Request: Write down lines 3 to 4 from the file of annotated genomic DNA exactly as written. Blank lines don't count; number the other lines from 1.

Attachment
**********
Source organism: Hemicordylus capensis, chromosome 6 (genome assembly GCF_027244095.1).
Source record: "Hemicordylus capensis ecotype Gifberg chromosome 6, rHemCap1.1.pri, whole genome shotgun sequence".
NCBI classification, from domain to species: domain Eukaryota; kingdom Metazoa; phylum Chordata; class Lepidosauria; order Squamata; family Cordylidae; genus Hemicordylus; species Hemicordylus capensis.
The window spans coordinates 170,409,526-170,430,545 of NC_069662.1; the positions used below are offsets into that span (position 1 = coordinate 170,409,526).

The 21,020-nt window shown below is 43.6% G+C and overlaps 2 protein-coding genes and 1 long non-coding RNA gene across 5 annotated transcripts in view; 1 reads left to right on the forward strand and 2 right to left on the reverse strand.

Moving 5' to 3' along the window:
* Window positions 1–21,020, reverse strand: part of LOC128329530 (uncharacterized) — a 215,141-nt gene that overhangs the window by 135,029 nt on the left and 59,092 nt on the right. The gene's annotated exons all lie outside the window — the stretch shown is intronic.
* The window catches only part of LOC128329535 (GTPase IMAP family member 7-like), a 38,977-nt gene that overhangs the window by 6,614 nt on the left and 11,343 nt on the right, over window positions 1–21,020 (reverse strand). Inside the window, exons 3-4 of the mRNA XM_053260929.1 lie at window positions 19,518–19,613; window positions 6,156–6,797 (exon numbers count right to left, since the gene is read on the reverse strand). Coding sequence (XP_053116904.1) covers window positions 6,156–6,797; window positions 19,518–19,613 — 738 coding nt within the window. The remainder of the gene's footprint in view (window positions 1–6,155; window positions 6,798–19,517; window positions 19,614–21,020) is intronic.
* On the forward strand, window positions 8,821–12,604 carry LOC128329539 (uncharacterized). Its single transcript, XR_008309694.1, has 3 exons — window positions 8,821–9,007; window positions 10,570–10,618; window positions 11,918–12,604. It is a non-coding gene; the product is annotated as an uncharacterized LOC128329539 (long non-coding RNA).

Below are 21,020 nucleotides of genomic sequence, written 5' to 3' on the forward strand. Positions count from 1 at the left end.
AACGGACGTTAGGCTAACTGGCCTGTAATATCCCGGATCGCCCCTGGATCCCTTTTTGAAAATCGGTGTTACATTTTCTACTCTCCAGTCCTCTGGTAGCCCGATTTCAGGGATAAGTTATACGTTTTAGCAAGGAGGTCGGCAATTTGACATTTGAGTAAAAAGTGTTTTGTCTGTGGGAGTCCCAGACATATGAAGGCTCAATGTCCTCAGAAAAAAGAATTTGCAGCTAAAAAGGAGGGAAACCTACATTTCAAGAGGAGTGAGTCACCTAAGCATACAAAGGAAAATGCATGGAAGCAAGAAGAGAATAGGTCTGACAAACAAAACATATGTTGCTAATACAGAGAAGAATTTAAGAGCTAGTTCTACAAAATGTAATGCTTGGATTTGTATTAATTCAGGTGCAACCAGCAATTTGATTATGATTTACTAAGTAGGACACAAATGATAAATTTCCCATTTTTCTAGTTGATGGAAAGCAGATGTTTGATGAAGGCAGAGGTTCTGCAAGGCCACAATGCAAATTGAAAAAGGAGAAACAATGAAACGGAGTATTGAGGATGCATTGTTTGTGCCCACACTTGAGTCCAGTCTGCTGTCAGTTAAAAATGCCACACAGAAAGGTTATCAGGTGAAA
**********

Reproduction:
NCBI classification, from domain to species: domain Eukaryota; kingdom Metazoa; phylum Chordata; class Lepidosauria; order Squamata; family Cordylidae; genus Hemicordylus; species Hemicordylus capensis.
The window spans coordinates 170,409,526-170,430,545 of NC_069662.1; the positions used below are offsets into that span (position 1 = coordinate 170,409,526).